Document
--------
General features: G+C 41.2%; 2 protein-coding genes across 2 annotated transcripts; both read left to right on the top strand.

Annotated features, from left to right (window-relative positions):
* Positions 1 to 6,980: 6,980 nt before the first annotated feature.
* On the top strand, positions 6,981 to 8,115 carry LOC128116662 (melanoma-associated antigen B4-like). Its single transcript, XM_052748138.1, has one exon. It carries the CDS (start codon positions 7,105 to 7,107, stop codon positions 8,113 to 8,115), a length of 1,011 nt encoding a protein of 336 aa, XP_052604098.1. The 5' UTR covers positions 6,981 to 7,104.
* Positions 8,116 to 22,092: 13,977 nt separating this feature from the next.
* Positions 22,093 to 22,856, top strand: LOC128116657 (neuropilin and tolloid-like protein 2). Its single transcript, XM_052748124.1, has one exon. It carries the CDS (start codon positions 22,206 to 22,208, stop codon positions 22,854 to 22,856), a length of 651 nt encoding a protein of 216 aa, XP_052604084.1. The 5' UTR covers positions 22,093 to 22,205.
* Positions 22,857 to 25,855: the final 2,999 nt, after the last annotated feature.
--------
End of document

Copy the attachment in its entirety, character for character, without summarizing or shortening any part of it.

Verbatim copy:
General features: G+C 41.2%; 2 protein-coding genes across 2 annotated transcripts; both read left to right on the top strand.

Annotated features, from left to right (window-relative positions):
* Positions 1 to 6,980: 6,980 nt before the first annotated feature.
* On the top strand, positions 6,981 to 8,115 carry LOC128116662 (melanoma-associated antigen B4-like). Its single transcript, XM_052748138.1, has one exon. It carries the CDS (start codon positions 7,105 to 7,107, stop codon positions 8,113 to 8,115), a length of 1,011 nt encoding a protein of 336 aa, XP_052604098.1. The 5' UTR covers positions 6,981 to 7,104.
* Positions 8,116 to 22,092: 13,977 nt separating this feature from the next.
* Positions 22,093 to 22,856, top strand: LOC128116657 (neuropilin and tolloid-like protein 2). Its single transcript, XM_052748124.1, has one exon. It carries the CDS (start codon positions 22,206 to 22,208, stop codon positions 22,854 to 22,856), a length of 651 nt encoding a protein of 216 aa, XP_052604084.1. The 5' UTR covers positions 22,093 to 22,205.
* Positions 22,857 to 25,855: the final 2,999 nt, after the last annotated feature.